Parenting a child from an abusive background can be challenging, it requires parenting with a therapeutic point of view. That is to say parenting the child both in real time, and parenting with the specific intention of helping to heal the effects of trauma in the child’s history. You parent both the 10-year-old child of today, AND, for example, the child who at 5-years-old was traumatized by having been choked to unconsciousness over a period of years for having misspelled words on his tests. It’s unlikely that an abuser who is inflicting trauma on a child also sooths the child’s hurts and fears, so those hurts remain, no one cares for him, he doesn’t heal, you parent those hurts too, when they come up, and you have to be very tuned into the child in order to attend to him when they do.
Dr. Bruce Perry, a psychiatrist specializing in childhood trauma and author of the book “The Boy Who Was Raised As A Dog,” believes the child’s brain development is interrupted by trauma. The child’s body continues to mature, but the trauma halts the child’s emotional development at the point of the trauma, not completely, but in parts where the brain’s connections aren’t made via healthy secure attachment to parents, where a child isn’t held and comforted isn’t nurtured and loved. This has the effect of creating chaos in children from abusive or neglectful backgrounds. Think of the behavior of a baby or a toddler in a school age child and you begin to get the picture.
As the parent I have found it vital to keep in mind that a big part of my job is to help my child learn a new internal cause and effect dialogue. I’ve learned that brain development from birth to age five is foundational to our entire lives, and that healthy brain development requires consistent loving interpersonal relationships with others, primarily moms, but if the brain’s development is impaired in the early years, some areas can be improved, the brain’s connections can be healed to some extent, via loving interaction as a healing balm in the child’s life.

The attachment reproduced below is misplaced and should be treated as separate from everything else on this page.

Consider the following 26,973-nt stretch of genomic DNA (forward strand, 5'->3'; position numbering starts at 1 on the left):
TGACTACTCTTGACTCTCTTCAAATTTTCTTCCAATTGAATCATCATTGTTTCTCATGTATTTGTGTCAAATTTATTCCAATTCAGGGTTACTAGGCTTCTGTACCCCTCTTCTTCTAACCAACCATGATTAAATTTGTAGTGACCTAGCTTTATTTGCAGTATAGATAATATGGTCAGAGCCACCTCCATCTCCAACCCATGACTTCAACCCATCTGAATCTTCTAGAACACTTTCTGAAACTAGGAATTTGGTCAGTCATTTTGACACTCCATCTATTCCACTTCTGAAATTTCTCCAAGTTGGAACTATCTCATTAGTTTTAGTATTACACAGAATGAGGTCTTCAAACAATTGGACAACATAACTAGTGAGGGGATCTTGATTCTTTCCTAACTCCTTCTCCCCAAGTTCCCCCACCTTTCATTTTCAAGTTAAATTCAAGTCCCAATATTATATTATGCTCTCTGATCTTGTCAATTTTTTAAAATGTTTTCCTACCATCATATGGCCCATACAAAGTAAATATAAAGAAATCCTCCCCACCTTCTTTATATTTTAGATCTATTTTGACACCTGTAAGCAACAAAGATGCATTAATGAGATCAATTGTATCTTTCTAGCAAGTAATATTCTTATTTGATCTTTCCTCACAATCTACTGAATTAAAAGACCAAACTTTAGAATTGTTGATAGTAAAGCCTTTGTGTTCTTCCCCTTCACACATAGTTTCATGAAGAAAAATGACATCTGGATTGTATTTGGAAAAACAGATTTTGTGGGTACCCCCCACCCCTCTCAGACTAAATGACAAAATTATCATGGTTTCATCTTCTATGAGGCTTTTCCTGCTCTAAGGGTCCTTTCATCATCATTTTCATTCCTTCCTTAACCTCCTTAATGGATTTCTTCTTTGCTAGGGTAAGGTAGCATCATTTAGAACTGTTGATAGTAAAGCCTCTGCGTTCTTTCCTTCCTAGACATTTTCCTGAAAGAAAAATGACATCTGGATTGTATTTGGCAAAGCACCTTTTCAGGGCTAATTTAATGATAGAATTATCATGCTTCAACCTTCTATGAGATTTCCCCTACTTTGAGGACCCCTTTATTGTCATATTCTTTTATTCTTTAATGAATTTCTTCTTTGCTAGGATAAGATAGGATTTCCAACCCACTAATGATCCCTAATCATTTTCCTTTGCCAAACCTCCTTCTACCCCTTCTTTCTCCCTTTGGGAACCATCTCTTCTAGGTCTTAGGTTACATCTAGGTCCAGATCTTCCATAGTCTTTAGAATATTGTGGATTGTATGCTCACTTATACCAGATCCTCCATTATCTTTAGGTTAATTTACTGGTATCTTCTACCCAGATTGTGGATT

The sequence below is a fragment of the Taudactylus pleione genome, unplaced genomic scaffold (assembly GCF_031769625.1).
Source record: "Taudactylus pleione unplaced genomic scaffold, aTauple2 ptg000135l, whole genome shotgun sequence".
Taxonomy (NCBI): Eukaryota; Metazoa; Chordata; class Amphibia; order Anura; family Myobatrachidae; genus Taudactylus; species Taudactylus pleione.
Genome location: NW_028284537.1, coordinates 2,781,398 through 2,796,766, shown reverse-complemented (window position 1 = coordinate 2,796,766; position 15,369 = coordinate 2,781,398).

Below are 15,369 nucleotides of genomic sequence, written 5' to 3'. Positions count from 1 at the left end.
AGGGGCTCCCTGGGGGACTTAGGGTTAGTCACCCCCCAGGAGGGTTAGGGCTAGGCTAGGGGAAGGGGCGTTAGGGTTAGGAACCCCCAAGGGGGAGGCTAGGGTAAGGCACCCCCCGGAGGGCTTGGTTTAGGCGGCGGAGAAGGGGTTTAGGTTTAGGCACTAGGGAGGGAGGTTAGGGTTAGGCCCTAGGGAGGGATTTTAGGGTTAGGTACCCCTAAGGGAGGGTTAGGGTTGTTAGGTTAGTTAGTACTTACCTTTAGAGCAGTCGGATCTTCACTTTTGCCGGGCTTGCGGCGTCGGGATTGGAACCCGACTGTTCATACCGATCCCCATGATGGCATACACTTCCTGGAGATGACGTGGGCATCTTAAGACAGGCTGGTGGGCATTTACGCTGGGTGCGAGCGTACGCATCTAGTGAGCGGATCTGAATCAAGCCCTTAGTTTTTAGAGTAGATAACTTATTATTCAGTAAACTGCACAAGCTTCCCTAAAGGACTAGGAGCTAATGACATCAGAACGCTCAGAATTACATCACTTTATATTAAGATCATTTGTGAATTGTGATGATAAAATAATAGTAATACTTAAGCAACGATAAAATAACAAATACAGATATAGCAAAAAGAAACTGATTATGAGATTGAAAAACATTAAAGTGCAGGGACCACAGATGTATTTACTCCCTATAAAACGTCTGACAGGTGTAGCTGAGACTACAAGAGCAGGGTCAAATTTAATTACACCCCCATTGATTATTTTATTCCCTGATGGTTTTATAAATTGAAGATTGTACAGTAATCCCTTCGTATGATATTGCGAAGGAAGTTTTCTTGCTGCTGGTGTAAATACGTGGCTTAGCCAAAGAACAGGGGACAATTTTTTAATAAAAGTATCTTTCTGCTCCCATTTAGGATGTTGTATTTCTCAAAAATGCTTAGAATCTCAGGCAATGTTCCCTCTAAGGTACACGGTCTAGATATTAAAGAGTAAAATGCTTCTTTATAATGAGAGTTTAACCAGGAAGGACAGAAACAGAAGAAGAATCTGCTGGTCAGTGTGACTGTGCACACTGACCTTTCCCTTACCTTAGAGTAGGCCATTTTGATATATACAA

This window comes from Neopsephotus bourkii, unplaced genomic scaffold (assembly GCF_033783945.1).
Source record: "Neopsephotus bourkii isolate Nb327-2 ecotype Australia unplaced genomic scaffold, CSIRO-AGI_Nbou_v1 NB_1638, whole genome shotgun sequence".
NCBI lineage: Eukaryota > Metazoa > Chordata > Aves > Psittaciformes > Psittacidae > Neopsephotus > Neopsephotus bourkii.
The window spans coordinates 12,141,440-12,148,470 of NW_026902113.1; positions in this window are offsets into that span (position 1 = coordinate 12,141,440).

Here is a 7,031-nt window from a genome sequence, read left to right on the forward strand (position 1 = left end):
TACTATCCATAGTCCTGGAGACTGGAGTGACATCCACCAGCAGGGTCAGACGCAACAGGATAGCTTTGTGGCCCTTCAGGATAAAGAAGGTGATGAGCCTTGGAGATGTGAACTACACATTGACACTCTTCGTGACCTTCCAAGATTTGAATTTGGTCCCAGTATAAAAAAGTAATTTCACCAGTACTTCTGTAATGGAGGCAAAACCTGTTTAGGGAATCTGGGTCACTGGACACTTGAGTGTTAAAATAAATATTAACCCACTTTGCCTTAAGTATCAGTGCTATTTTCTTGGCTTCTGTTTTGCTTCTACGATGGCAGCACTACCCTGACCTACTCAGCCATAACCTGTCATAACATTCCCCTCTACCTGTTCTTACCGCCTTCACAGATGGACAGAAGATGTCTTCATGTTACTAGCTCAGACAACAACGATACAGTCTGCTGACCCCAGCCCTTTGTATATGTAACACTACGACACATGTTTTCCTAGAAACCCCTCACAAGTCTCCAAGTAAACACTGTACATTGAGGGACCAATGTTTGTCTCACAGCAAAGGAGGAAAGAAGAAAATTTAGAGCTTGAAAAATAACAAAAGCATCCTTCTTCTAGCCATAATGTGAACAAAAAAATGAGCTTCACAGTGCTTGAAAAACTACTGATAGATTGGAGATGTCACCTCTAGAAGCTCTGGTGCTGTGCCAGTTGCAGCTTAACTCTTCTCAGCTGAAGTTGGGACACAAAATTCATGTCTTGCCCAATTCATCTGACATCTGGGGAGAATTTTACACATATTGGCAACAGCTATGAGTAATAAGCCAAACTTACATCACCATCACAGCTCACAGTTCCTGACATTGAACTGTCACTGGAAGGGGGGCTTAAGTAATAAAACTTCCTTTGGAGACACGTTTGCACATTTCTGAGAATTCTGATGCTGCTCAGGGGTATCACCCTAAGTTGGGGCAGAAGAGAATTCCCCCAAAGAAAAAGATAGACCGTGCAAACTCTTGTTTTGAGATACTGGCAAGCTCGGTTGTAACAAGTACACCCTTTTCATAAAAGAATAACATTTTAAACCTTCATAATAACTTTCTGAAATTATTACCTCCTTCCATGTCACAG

Generally speaking the earlier and more profound the abuse or neglect the more difficult it is for the child to heal, even with loving interpersonal relationships. Such are the difficulties of children institutionalized in orphanages or otherwise uncared for, not held, not played with, spoken to, rocked, touched, not nurtured, in a word, not mothered. The brain doesn’t develop as it should, and the child’s injuries are very real.
I’ve found two books particularly helpful in understanding brain development in early childhood. Each of these books focuses on the impact of trauma, abuse and neglect on developing children, but the information is both interesting and useful on a broader scale, especially for moms of young children. While I don’t believe it’s the author’s intent, each of these books makes the case for the value of motherhood in the strongest possible terms.
The first, mentioned earlier, is “The Boy Who Was Raised as a Dog,” by Bruce Perry. The second is “Building the Bonds of Attachment,” by Daniel Hughes. Dr. Perry’s book covers a series of case studies from his psychiatric practice working with abused and neglected children. His research focuses on the impact the child’s relational world has on his brain development. His cases involve children in whom the brain’s pathways are un-developed or under developed, and his work as a therapist focuses on interventions specifically designed for the parent to work with the child in these undeveloped areas. The idea is to parent the child at his developmental age rather than his chronological age under the premise that trauma interrupts brain development and the connections necessary for brain development didn’t happen as they would for a child who is parented by an attentive and attuned mother. Fortunately, some of these brain connections can be rewired, and Dr. Perry’s research suggests that attuned parenting, even in older children can help rebuild some of the brain’s missing connections.